The Forward has a report on the recent decision by a NY State court to dismiss a suit against Rabbi Mordechai Tendler.
Here's the heart of the piece:
…In a unanimous decision, handed down June 25, the New York State Court of Appeals dismissed a lawsuit alleging that Tendler had abused his position to manipulate his former congregant. The court did not say that the relationship did not exist. Instead, the judges determined that Tendler had not been established to have a “fiduciary duty” to Adina Mermelstein, the congregant in question, that would have prohibited him from such behavior.
“Fiduciary duty” is a term used to describe professional relationships that involve disparities of power and authority, such as therapist-patient, attorney-client and professor-student.
Most professions forbid sexual relationships between professionals and their clients, particularly in situations where vulnerability is an issue. For example, divorce lawyers are forbidden to have sex with clients, and a sexual relationship between a therapist and a patient is automatically considered abusive by the law. This arises out of an assumption that in each case, the professional holds a position of power over the emotionally vulnerable client.
The same might be thought to be true of rabbis, but the judges decided that it is not so clear-cut.
According to the decision, the relationship between rabbis and congregants, even one that includes “aspects of counseling,” does not automatically create a power differential of the sort that characterizes a fiduciary duty. To prove that duty, a congregant has to demonstrate that he or she became “uniquely vulnerable and incapable of self-protection regarding the matter at issue.”…
The Forward goes on to cite experts who note among other things that the very idea of clergy abuse is too recent to have much developed case law for a court to rely on:
…But they say that the boundaries between clergy and adults are less clear, as courts try to balance the rights of consenting adults against the unique power and prestige of the clergy.
“The mere status one has as a member of the clergy and as a member of a congregation doesn’t automatically establish a fiduciary relationship,” said Mark Chopko, former general counsel for the United States Conference of Catholic Bishops.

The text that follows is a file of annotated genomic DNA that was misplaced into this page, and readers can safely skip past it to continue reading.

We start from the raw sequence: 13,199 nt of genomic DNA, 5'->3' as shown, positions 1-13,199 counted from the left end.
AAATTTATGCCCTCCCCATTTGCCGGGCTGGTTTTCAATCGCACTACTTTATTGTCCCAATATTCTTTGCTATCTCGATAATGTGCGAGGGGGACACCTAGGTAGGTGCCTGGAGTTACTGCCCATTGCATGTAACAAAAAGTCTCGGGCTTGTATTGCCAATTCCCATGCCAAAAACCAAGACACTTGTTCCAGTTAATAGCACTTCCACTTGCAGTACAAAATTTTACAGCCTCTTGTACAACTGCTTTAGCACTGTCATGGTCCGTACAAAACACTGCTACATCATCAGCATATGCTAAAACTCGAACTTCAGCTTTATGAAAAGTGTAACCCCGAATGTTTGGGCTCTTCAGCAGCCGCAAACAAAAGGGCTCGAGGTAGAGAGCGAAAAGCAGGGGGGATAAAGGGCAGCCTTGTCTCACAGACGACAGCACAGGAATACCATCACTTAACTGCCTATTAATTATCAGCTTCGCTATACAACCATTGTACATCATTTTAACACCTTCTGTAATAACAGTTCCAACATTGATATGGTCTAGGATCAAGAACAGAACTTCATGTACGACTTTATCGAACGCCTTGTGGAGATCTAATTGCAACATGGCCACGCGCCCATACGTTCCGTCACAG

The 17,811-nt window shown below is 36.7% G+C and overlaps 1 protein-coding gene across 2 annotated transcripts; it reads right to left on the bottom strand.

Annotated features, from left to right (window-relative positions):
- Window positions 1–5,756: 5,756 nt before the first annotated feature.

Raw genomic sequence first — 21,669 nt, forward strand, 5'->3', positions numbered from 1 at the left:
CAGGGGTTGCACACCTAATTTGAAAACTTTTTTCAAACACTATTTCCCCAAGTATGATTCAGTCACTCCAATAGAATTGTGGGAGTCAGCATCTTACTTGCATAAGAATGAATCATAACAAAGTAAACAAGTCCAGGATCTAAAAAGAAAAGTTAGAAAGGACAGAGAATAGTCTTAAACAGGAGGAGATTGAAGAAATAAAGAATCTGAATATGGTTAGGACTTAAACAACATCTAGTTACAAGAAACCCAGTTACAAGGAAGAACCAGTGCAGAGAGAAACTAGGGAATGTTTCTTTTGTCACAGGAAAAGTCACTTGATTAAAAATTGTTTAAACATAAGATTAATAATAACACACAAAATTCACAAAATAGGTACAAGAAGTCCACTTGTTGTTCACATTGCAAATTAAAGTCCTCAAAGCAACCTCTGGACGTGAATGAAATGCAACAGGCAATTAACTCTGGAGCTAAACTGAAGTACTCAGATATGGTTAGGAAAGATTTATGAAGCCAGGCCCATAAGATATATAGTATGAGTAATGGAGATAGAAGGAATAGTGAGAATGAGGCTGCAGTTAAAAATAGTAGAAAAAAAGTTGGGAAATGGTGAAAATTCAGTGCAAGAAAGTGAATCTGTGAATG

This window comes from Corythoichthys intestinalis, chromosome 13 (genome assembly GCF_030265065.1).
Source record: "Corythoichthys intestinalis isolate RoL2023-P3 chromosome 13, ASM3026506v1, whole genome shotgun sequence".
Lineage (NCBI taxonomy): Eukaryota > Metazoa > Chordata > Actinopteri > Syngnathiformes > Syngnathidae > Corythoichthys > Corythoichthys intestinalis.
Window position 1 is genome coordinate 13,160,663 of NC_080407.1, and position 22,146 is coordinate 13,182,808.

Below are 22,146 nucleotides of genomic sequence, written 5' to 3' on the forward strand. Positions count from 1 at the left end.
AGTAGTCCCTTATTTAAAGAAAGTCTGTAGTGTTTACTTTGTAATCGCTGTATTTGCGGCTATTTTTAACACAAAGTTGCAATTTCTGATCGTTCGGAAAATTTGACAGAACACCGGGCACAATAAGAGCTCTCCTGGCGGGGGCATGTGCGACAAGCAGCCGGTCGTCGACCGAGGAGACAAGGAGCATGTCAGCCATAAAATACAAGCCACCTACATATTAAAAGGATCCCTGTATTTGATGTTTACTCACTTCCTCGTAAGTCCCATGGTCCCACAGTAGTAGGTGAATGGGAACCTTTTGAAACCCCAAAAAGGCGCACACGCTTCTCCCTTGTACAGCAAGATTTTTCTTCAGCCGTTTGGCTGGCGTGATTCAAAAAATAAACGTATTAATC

One reason that the law on this front is not fully settled is that these lawsuits against clergy are a relatively recent phenomenon.
“People never sued churches, synagogues or their religious leaders; it was part of the social contract at the time,” Chopko said. “You may find a handful of historical examples that go back 50 or 100 years, but for the most part, the body of law has grown up over the last 15 to 20 years.”…
Is Chopko accurate? Not really.
His history may be correct, but his assertion – “the mere status one has as a member of the clergy and as a member of a congregation doesn’t automatically establish a fiduciary relationship” – is questionable.
Despite claims to the contrary, there is a fiduciary duty between congregational rabbis and their congregations, just as there is between a teacher and his students, or a noted haredi rabbi and members of the haredi community:
…“The clergy congregant relationship has a higher dimension of trust, because clergy have what they call ‘reverential deference.’ Because they are revered and make a claim to divinity in various forms, they enjoy a particular position of special trust,” said Jeffrey Anderson, a St. Paul, Minn., attorney who specializes in cases of clerical abuse.…
While other professions – divorce lawyers, psychotherapists, etc. – have banned sexual relationships between professionals and their clients, most clergy have not. And, in New York, those clergy have disproportionate political influence.
The Catholic Church has used that influence to block mandatory background screening for religious school teachers, and has done so with an unusual partner – Agudath Israel of America, which represents haredim on issues of government intersection with religion.
In issues of church (and synagogue) and state, New York is eons behind the rest of the country, largely due to the difficulty running political campaigns in such a large state, and the dependence candidates have on leaders – clergy, including haredi leaders; union heads; etc. – who can deliver bloc votes.
The Tendler decision should be understood in that light.